Haidt first became widely known for his work in the field of positive psychology happiness research , especially for his book, The Happiness Hypothesis. In this book, he draws heavily on work in cultural anthropology which shows that certain character traits are recognized as embodying wisdom the world over. Next, Haidt turned his attention to developing an empirically based typology of the moral emotions moral foundations theory. His five categories are: caring; fairness; group loyalty; respect for authority; and purity sanctity.

In his most recent book, The Righteous Mind , Haidt argues that those on the political left tend to honor only the first two of these moral principles, while those on the political right honor all five of them. He further argues that the only way to narrow the divide between left and right is for those on both sides to be more conscious of the moral categories the other side is operating with. Very recently, Haidt has taken a lot of heat from the cultural left by suggesting that there needs to be a greater diversity of opinion in American academia.

Among other things, he has co-founded the Heterodox Academy to further that end. Haidt is the author or co-author of more than peer-reviewed journal articles and book chapters. Kagan was born in Newark, New Jersey, in Kagan began his career working on longitudinal studies designed to reveal whether early childhood experiences have lasting effects on the development of personality. He found that character traits are relatively buffered from any lasting effects of early traumatic experiences, and indeed are quite stable across the entire life cycle. Next, Kagan turned his attention to temperament—-relatively stable personality types.

He defined two such basic temperaments: inhibited shy, timid, socially withdrawn and uninhibited bold and socially outgoing. These analyses have been widely influential, both within the profession and among laymen; however, Kagan stressed that such knowledge is of only limited therapeutic usefulness, given that temperament arises out of a complex interaction between genes and environment, both of which are beyond our effective control.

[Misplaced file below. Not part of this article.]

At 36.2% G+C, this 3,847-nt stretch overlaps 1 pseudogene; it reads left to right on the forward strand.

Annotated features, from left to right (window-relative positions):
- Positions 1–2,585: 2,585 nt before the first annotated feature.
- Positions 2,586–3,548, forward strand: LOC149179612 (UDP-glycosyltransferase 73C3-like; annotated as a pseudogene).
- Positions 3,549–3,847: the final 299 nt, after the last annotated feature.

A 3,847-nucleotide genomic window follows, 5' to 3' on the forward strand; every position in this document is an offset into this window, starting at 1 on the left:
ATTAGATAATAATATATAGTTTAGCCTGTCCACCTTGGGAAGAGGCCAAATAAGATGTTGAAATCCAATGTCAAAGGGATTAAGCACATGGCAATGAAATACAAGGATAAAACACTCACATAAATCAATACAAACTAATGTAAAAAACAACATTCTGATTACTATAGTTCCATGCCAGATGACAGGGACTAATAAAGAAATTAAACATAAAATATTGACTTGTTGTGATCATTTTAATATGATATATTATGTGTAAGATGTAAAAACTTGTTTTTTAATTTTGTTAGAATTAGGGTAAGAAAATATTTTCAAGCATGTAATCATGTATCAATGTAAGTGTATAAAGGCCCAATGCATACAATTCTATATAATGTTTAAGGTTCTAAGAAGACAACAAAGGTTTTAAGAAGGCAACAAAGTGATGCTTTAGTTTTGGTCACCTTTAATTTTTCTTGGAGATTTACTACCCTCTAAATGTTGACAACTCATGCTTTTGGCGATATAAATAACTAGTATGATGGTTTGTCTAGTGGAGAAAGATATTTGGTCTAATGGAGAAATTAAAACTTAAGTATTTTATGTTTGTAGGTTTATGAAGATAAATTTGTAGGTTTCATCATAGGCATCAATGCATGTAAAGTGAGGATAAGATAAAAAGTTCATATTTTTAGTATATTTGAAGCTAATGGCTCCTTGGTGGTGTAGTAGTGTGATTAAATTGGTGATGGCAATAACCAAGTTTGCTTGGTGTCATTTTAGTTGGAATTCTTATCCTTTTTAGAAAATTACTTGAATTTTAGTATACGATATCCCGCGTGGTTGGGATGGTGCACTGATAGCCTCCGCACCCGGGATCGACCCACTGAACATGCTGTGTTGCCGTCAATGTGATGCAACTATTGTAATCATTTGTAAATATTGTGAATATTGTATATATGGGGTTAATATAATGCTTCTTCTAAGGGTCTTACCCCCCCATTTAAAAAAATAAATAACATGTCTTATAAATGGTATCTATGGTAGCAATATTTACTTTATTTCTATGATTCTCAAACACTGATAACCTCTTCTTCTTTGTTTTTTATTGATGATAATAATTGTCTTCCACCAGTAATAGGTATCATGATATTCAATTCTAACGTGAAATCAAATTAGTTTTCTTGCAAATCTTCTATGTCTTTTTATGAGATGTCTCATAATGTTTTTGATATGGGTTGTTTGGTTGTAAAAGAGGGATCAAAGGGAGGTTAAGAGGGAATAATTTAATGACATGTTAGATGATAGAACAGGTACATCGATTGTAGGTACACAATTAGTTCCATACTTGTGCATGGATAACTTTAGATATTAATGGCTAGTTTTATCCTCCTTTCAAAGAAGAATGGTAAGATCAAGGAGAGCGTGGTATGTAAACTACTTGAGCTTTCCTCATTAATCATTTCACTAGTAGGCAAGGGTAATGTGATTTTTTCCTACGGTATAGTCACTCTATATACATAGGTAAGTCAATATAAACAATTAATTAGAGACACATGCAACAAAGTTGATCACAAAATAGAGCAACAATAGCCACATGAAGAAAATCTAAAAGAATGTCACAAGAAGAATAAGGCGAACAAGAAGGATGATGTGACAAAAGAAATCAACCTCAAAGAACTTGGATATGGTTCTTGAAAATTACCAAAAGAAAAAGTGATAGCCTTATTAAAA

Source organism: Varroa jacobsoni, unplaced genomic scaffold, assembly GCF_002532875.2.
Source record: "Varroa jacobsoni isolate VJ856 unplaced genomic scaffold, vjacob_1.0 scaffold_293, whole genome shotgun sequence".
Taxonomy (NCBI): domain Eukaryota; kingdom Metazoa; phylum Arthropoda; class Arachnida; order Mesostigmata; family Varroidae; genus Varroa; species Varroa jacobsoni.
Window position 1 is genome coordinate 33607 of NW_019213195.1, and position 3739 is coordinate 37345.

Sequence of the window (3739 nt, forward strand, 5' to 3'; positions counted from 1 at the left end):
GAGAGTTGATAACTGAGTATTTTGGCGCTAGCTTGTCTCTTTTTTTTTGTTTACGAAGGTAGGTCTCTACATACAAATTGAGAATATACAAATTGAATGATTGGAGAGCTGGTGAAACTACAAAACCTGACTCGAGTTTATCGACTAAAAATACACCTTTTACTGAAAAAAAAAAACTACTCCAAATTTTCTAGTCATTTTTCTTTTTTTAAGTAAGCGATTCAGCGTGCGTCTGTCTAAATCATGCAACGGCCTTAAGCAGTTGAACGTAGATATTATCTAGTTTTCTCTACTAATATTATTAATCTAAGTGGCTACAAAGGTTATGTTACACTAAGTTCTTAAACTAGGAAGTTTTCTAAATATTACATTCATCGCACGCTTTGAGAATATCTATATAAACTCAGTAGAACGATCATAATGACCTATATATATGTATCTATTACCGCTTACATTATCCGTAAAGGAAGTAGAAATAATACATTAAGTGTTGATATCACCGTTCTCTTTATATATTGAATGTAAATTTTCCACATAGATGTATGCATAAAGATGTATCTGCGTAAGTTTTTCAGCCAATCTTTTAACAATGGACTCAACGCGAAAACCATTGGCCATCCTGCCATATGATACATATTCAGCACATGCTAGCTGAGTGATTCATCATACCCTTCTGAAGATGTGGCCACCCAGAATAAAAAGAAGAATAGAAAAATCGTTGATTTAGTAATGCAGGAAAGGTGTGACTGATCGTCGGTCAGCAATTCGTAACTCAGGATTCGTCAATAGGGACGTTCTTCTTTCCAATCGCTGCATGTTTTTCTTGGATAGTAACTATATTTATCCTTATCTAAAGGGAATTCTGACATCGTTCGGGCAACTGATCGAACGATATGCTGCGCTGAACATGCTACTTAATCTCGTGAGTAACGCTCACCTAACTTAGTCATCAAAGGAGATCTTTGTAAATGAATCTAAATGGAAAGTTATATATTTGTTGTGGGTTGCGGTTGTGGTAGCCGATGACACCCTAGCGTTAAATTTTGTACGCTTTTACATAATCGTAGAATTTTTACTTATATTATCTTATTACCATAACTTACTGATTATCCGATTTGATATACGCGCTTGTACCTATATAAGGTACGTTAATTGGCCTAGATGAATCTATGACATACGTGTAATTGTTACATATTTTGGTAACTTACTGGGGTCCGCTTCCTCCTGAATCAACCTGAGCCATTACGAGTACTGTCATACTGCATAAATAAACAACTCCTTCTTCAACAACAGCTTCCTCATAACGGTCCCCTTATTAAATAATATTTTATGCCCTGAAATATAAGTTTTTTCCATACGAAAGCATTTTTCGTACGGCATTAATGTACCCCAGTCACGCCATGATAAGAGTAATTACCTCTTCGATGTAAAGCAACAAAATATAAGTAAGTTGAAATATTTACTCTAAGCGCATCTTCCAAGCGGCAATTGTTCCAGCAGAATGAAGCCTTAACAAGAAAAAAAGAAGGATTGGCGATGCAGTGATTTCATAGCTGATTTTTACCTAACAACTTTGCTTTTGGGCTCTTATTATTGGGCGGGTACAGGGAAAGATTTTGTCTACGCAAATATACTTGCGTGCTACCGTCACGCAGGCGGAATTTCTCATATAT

In recent years, Kagan has turned his attention to a series of problems he finds with the psychological profession itself, including: disregarding the difference in settings in which experimental studies are conducted; basing theories and practices on single measures, rather than complex, multi-dimensional measurements; defining mental illnesses on the basis of symptoms without regard for etiology; and treating disorders with drugs that are non-specific for the disorder. In his most recent work, Kagan has written several books for a popular audience with the aim of pushing back against the tidal wave of materialist reductionism the idea that the mind is nothing but the brain in psychology and the wider culture.

Kagan is the author or co-author of some peer-reviewed journal articles and books chapters, as well as the author, co-author, or editor of more than 30 books. However, he was raised in Paris, where his parents had emigrated from Lithuania. After spending the war years in hiding in Nazi-occupied France, the family emigrated to Israel permanently in Kahneman is chiefly known for founding together with his long-time collaborator, Amos Tversky, who died in the academic discipline now known as behavioral economics.

Traditional economic theory had always assumed that human beings are rational actors, which means they can generally be relied upon to act in ways they perceive as furthering their own best interests. This idea was called rational choice theory or expected utility theory. Kahneman and Tversky felt that rational choice theory was unrealistic, and they set out to develop more empirically adequate models by making the more realistic assumption of bounded rationality.